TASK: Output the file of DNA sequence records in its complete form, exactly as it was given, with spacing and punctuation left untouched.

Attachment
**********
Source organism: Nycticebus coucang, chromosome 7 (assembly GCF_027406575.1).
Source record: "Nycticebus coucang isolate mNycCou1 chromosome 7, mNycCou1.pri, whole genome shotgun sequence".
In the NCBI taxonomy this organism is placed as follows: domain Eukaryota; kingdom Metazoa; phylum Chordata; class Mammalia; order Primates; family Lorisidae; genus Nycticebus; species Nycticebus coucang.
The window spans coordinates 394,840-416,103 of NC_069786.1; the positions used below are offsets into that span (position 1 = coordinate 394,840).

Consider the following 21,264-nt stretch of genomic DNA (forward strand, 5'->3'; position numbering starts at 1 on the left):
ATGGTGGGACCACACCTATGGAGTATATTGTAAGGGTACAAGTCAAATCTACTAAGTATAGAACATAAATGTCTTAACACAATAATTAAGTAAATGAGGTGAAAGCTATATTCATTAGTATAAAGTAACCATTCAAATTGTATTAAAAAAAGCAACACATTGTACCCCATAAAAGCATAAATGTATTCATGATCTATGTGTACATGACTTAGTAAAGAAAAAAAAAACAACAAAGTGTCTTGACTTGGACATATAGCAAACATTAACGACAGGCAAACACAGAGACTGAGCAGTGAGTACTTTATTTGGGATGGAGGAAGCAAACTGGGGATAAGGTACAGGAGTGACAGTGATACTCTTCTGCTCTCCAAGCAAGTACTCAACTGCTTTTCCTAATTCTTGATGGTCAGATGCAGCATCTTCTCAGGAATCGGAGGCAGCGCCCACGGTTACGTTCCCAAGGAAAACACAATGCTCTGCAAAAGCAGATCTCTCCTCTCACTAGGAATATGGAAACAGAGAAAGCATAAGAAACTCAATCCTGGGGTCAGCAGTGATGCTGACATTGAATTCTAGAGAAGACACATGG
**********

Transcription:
Source organism: Nycticebus coucang, chromosome 7 (assembly GCF_027406575.1).
Source record: "Nycticebus coucang isolate mNycCou1 chromosome 7, mNycCou1.pri, whole genome shotgun sequence".
In the NCBI taxonomy this organism is placed as follows: domain Eukaryota; kingdom Metazoa; phylum Chordata; class Mammalia; order Primates; family Lorisidae; genus Nycticebus; species Nycticebus coucang.
The window spans coordinates 394,840-416,103 of NC_069786.1; the positions used below are offsets into that span (position 1 = coordinate 394,840).

Consider the following 21,264-nt stretch of genomic DNA (forward strand, 5'->3'; position numbering starts at 1 on the left):
ATGGTGGGACCACACCTATGGAGTATATTGTAAGGGTACAAGTCAAATCTACTAAGTATAGAACATAAATGTCTTAACACAATAATTAAGTAAATGAGGTGAAAGCTATATTCATTAGTATAAAGTAACCATTCAAATTGTATTAAAAAAAGCAACACATTGTACCCCATAAAAGCATAAATGTATTCATGATCTATGTGTACATGACTTAGTAAAGAAAAAAAAAACAACAAAGTGTCTTGACTTGGACATATAGCAAACATTAACGACAGGCAAACACAGAGACTGAGCAGTGAGTACTTTATTTGGGATGGAGGAAGCAAACTGGGGATAAGGTACAGGAGTGACAGTGATACTCTTCTGCTCTCCAAGCAAGTACTCAACTGCTTTTCCTAATTCTTGATGGTCAGATGCAGCATCTTCTCAGGAATCGGAGGCAGCGCCCACGGTTACGTTCCCAAGGAAAACACAATGCTCTGCAAAAGCAGATCTCTCCTCTCACTAGGAATATGGAAACAGAGAAAGCATAAGAAACTCAATCCTGGGGTCAGCAGTGATGCTGACATTGAATTCTAGAGAAGACACATGG